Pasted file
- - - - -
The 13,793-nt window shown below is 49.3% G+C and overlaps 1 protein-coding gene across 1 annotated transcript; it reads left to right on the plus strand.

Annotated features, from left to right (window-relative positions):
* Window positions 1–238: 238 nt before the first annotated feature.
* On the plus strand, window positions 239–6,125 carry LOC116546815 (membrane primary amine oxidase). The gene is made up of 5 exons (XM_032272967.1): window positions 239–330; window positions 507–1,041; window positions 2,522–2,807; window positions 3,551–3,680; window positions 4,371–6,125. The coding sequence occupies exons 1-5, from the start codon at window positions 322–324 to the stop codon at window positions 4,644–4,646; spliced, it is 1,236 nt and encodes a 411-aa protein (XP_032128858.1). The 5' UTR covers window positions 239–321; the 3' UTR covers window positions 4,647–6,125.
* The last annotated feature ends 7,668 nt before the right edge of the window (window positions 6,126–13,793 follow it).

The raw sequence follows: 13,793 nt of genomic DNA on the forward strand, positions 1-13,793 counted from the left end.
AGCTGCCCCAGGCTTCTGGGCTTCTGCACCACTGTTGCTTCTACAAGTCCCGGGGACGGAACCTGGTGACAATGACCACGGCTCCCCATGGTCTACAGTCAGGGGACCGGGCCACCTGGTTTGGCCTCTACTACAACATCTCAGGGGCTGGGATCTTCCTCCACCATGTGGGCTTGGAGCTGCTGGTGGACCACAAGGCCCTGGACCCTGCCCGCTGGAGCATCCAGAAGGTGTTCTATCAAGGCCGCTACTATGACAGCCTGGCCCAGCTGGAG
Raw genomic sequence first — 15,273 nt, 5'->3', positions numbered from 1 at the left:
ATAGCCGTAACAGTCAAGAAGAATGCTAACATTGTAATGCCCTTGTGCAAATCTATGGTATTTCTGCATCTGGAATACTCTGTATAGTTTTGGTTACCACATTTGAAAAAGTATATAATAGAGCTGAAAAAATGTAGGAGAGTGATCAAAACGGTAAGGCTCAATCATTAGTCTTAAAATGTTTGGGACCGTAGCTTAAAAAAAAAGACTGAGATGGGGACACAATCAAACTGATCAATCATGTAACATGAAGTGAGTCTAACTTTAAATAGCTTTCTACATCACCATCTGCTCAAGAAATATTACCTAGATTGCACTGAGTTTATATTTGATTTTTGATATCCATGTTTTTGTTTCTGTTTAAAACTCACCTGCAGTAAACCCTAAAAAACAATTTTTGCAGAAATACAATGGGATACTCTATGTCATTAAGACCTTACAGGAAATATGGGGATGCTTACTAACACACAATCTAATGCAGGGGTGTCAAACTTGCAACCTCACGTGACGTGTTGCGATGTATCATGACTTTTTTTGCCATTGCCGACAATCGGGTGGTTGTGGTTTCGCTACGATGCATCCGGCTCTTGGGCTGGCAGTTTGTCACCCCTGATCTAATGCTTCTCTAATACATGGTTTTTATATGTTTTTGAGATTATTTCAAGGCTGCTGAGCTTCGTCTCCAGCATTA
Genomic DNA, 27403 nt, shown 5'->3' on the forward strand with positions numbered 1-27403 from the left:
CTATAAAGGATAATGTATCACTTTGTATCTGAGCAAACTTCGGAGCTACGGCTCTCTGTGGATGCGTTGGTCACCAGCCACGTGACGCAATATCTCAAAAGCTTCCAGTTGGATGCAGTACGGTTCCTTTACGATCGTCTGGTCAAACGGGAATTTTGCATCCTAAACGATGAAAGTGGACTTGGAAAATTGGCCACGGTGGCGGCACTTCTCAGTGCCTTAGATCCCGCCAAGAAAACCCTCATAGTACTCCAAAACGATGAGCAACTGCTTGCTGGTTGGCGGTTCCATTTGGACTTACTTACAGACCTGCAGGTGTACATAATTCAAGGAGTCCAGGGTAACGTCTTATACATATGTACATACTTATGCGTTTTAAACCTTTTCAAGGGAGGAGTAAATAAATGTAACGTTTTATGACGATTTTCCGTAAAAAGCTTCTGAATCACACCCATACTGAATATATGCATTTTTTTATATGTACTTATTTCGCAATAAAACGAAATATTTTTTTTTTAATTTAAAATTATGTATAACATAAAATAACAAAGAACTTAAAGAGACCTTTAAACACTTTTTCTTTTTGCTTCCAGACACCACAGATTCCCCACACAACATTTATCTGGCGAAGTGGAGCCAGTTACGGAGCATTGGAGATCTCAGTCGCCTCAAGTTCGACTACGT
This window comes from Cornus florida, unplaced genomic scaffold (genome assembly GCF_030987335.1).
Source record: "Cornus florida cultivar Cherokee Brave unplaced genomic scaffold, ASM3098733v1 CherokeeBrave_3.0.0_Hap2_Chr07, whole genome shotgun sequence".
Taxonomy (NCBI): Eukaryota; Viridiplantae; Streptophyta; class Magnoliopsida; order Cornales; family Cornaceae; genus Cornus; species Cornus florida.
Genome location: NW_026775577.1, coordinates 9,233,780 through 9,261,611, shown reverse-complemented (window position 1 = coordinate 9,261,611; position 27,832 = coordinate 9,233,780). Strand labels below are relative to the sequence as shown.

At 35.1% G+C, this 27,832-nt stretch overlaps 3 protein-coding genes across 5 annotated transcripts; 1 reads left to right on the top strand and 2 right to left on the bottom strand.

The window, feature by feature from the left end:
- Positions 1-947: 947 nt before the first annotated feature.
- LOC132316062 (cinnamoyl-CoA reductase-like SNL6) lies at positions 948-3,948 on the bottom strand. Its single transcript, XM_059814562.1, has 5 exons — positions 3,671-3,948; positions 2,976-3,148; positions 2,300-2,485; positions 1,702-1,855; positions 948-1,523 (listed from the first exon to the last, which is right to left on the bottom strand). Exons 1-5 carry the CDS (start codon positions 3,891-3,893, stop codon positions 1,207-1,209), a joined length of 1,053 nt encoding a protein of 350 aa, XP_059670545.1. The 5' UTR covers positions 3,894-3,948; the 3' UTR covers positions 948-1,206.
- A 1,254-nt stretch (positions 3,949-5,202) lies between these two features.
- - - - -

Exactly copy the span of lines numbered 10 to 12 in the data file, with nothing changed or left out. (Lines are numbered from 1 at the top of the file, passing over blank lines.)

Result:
Genomic DNA, 27403 nt, shown 5'->3' on the forward strand with positions numbered 1-27403 from the left:
CTATAAAGGATAATGTATCACTTTGTATCTGAGCAAACTTCGGAGCTACGGCTCTCTGTGGATGCGTTGGTCACCAGCCACGTGACGCAATATCTCAAAAGCTTCCAGTTGGATGCAGTACGGTTCCTTTACGATCGTCTGGTCAAACGGGAATTTTGCATCCTAAACGATGAAAGTGGACTTGGAAAATTGGCCACGGTGGCGGCACTTCTCAGTGCCTTAGATCCCGCCAAGAAAACCCTCATAGTACTCCAAAACGATGAGCAACTGCTTGCTGGTTGGCGGTTCCATTTGGACTTACTTACAGACCTGCAGGTGTACATAATTCAAGGAGTCCAGGGTAACGTCTTATACATATGTACATACTTATGCGTTTTAAACCTTTTCAAGGGAGGAGTAAATAAATGTAACGTTTTATGACGATTTTCCGTAAAAAGCTTCTGAATCACACCCATACTGAATATATGCATTTTTTTATATGTACTTATTTCGCAATAAAACGAAATATTTTTTTTTTAATTTAAAATTATGTATAACATAAAATAACAAAGAACTTAAAGAGACCTTTAAACACTTTTTCTTTTTGCTTCCAGACACCACAGATTCCCCACACAACATTTATCTGGCGAAGTGGAGCCAGTTACGGAGCATTGGAGATCTCAGTCGCCTCAAGTTCGACTACGT
This window comes from Cornus florida, unplaced genomic scaffold (genome assembly GCF_030987335.1).